Coffee Creme Brulee Recipe
At its simplest, creme brulee is nothing more than a custard made of egg yolks, cream, sugar and vanilla with a hardened caramel crust cooked in a bain marie, or water bath. But a simple list of ingredients and technique cannot come close to describing the luscious adventure of cracking through the burnt sugar crust to the creamy bites of heaven nestled underneath.
The origins of creme brulee are clouded and often disputed. The earliest recorded appearance dates back to 1691 in France, but egg custards were well known in medieval Europe. Trinity College used to brand their insignia into the hard caramel crust and the branding iron used to do so is still on display in the dining hall.
It would be understandable if creme brulee had fallen out of the gourmet imagination, given its longevity, but there is always a way to freshen the recipe by adding lavender, fruit or, in its most delectable permutation, coffee.
Coffee Creme Brulee Recipe
2 cups brewed coffee
2 1/4 cups whipping cream
3/4 teaspoon vanilla extract
1/2 cup plus 6 tablespoons sugar
5 eggs, chilled
Kitchen torch, optional
Place 2 cups of freshly brewed coffee into a small saucepan and bring it to a boil. Lower the heat until the coffee is gently simmering. Let it reduce, stirring occasionally, until you have about 1/4 cup of coffee. Remove the coffee syrup from the heat.
Butter six ramekins to keep the creme brulee from sticking.
Preheat your oven to 350 F if you do not have an automated bain marie.
Place the whipping cream and vanilla extract into a small saucepan and heat them gently over medium-low heat. Do not let them boil.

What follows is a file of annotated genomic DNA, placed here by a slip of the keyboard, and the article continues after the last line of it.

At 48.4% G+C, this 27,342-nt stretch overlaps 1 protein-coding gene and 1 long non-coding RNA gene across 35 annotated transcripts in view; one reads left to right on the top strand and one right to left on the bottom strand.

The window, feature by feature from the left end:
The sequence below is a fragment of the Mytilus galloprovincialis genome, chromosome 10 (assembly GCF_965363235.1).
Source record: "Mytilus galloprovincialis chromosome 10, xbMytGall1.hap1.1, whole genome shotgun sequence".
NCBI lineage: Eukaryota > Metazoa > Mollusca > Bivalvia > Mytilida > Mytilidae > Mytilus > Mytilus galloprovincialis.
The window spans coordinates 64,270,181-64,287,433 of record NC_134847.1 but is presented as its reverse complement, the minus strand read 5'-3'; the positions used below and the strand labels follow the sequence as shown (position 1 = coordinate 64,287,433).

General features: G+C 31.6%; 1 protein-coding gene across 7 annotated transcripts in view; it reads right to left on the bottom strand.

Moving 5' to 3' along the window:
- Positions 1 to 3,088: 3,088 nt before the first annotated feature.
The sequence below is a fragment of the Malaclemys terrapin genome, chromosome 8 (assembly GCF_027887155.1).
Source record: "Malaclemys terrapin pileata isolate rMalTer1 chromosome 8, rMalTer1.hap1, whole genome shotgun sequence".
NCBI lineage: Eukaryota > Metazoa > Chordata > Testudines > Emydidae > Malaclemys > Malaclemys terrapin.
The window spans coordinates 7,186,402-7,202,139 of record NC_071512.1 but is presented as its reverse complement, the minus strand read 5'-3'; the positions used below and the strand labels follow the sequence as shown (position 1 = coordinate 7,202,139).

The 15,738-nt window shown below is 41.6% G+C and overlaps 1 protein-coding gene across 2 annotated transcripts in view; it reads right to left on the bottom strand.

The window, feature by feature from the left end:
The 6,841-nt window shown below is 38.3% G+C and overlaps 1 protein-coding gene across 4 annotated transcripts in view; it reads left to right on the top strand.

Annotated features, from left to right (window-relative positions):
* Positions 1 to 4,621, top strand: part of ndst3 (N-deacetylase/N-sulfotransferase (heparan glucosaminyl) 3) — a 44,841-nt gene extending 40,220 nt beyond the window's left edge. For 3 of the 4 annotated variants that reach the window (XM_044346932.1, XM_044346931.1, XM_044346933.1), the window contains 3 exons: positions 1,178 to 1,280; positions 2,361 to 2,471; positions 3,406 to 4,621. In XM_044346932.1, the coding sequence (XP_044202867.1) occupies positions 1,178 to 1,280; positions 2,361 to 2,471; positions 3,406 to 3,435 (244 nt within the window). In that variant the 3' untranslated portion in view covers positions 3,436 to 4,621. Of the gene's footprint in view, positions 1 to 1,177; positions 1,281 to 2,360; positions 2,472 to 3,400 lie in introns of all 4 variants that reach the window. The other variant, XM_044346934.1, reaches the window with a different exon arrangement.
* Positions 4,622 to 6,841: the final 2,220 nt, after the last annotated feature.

Separate the eggs while the cream mixture is heating. Save the whites for another recipe. Whip the yolks with the sugar until they are thoroughly mixed.
Whisk the hot cream into the eggs and sugar very slowly. The idea is to temper the eggs without allowing the heat of the cream to cook them.
Stir in the coffee syrup. If there are any visible lumps, strain the mixture to remove them. Pour the custard into the ramekins.
Place two inches or so of water into your bain marie and bring it to a simmer. Place the ramekins into the simmering water. Add enough hot water to bring the level up to the top edge of the custard. If you are using the oven, place a casserole lined with a clean dish towel onto your oven rack. Place the ramekins on the dish towel. Add simmering water until it is even with the level of the custard inside of the ramekins.
Cover the ramekins with the bain marie lid or aluminum foil. Cook them for 30 to 45 minutes until the center is still loose and the internal temperature is 170 to 170 F. Let the custard come to room temperature in the water bath. Refrigerate until you are ready to serve them.
Just before serving, cover the top of each ramekin with sugar and either caramelize it with a kitchen torch or your broiler.
The java passionistas at Coffee Retreat recommend sincerely checking out the fine selection of quality bain marie and other kitchen essentials at CS Catering Equipment (in the U.K.) to ensure that everything you prepare comes out perfectly every time.
For those of you in the U.S.A you might be interested in this type of bain-marie.